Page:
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Social Philosophy Today

Volume 20, 2004

War and Terrorism

Alistair M. Macleod
Pages 97-108
DOI: 10.5840/socphiltoday20042013

Terrorism and the Root Causes Argument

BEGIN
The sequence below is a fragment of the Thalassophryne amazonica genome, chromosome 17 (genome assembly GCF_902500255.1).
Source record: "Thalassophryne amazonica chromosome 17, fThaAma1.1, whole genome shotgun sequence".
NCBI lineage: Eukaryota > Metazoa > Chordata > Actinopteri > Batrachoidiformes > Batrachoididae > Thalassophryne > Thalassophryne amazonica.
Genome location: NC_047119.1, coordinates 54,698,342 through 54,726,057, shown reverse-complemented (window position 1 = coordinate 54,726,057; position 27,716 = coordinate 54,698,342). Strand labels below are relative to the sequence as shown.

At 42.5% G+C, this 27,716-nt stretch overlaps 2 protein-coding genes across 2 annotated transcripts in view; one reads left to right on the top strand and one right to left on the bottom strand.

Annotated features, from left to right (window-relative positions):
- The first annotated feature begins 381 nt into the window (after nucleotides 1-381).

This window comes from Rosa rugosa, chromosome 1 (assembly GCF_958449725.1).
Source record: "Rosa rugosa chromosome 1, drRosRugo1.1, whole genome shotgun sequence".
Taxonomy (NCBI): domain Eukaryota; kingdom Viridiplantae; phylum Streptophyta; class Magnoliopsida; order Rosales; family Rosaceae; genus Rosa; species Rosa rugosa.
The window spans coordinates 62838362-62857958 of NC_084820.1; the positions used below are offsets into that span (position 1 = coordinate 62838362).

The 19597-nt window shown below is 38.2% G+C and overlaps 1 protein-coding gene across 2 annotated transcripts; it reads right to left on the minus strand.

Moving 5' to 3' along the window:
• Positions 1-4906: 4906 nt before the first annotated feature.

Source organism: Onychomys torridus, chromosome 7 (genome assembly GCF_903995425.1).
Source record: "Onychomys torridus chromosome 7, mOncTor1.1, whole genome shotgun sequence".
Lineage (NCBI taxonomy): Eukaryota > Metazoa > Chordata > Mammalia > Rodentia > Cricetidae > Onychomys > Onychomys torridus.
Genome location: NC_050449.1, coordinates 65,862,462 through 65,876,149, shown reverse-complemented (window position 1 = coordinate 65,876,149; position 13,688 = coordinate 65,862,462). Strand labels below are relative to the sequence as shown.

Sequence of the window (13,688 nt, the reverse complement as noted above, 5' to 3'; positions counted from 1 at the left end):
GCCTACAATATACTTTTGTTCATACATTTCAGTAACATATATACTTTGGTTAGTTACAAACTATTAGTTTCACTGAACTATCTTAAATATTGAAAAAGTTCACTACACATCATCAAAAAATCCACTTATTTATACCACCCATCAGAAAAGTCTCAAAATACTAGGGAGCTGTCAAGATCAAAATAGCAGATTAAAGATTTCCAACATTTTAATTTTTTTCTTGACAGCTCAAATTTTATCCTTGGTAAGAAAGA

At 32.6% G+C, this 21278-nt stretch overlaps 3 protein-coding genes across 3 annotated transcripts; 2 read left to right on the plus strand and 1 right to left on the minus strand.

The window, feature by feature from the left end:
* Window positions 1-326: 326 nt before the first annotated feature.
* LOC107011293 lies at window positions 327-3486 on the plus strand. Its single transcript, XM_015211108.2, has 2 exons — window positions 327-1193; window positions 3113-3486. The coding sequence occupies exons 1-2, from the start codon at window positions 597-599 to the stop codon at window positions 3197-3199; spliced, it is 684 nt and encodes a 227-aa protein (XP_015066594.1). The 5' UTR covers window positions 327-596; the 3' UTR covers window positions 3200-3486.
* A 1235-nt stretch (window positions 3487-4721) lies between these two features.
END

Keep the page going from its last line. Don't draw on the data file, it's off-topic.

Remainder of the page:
Without attempting a full-scale definition of “terrorism,” I assume (for the purposes of the argument of the paper) (1) that terrorist acts are politically motivated, (2) that the political goals of terrorists are both diverse and (morally) a “mixed bag,” (3) that terrorist acts inflict deliberate harm on innocent civilians, and (4) that they are therefore to be condemned even when the goals they ostensibly serve are defensible goals. The various versions of the “root causes” argument seek to explain the phenomenon of terrorism, not to justify it. Nevertheless, anti-terrorism strategists must take these explanations seriously and be prepared to adopt a suitably broad view of the causal factors that may be involved. Exclusive concentration on the motives of terrorists is a mistake. Also important, for example, are the attitudes of (nonterrorist) members of populations in which there is sympathy for the goals of terrorists without any endorsement of their methods.

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